The winter is coming, and the typical Bolzanino has already decorated their door with all sorts of Christmas decorations recovered from the attic. And while one restrictive measure after another is announced in the Netherlands, there is fortunately something that is multiplying even faster than the Omicron variant: the local Christmas folly.
The small city centre boasts five Christmas markets, each with its own character. There are cute wooden huts everywhere selling homemade candles, pretzels, and socks. You can even find a small ice rink near the station, and you can’t escape a homemade mulled wine. It creates a cosy city atmosphere, also because the Italian and German population come together here, under the common denominator of Christmas.
When I tell that I will probably just stay in Italy to celebrate Christmas, I often get a frown in response
Personally, I am not too bothered about Christmas. When I tell my fellow students that I will probably just stay in Italy to celebrate Christmas with my friends, I often get a frown in response. I find my own winter fun on the ski slopes. You can pick from eight different ski areas within an hour radius on public transport here. As a student you get a great discount on a season pass and I lugged my own equipment on the train to Bolzano at the start of my Erasmus.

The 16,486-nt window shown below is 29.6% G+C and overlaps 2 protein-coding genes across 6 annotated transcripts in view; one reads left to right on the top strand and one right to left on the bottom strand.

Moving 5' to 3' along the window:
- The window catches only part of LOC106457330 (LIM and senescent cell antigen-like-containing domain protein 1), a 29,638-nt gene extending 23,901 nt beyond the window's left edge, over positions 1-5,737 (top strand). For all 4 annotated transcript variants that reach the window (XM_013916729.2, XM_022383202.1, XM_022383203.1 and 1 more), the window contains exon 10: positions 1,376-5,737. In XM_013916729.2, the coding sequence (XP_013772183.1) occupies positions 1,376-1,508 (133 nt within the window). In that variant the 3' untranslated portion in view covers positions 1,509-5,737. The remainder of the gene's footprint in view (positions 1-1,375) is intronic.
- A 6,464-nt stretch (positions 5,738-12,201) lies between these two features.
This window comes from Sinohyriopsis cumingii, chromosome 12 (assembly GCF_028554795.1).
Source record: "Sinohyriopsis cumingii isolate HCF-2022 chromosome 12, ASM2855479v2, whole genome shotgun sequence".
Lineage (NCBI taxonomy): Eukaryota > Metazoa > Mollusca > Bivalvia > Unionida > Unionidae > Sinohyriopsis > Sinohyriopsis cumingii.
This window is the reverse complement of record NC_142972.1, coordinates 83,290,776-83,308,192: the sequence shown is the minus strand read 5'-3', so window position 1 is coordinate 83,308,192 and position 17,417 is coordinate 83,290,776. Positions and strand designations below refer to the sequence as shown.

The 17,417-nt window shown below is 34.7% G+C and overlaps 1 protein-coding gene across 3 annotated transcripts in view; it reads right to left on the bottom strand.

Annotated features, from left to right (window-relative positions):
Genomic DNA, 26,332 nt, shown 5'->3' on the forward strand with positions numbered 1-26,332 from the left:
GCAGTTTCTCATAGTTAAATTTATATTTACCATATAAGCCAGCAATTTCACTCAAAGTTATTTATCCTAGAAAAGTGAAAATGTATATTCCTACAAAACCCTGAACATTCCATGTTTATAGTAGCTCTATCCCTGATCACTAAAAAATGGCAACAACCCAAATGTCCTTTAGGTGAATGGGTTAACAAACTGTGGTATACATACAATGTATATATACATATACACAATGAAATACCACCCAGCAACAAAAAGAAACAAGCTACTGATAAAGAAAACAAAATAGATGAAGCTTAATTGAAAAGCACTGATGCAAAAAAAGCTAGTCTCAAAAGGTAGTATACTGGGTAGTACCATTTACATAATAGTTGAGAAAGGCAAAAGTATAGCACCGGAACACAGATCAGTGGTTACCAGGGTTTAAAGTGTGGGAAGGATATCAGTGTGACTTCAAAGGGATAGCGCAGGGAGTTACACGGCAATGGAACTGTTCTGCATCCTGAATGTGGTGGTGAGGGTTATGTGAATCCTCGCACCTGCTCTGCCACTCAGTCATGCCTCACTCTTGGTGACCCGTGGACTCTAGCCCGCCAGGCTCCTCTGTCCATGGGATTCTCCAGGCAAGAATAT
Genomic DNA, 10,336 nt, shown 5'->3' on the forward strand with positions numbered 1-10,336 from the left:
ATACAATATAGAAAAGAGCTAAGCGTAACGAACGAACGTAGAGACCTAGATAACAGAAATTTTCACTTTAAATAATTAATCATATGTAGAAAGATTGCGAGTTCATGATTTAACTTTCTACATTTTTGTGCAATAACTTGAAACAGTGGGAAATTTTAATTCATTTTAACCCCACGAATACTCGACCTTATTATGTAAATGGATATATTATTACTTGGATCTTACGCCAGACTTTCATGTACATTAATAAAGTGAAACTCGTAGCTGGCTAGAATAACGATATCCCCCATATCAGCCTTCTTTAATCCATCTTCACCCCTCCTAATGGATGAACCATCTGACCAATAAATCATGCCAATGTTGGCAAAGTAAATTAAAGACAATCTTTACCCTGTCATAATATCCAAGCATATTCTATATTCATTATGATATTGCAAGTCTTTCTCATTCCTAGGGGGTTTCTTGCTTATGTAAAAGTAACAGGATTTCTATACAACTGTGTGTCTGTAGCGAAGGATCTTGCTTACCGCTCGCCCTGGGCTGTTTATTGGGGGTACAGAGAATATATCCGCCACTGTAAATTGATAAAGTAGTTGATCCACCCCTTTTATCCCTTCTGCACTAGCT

Last week, we had a winter sports day with the university sports committee. We drove to a small ski area with three full tour buses. During lunch they had arranged for a DJ set that, over the course of three hours, played all the schlager music we had missed over the past year. At the very top of the ski area, the weather and the view were beautiful (see photo).
Once back in my room, an enthusiastic Italian appeared to have hung a batch of Christmas lights exactly opposite my bedroom window, enough to make the Eiffel Tower jealous. I’m sure the average epilepsy expert would have put a warning sign beside it. One advantage is that I no longer have to set an alarm, as it is impossible to sleep through the flashing lights after eight. Fortunately, that is the only downside in the sea of bright spots that light up Bolzano this month.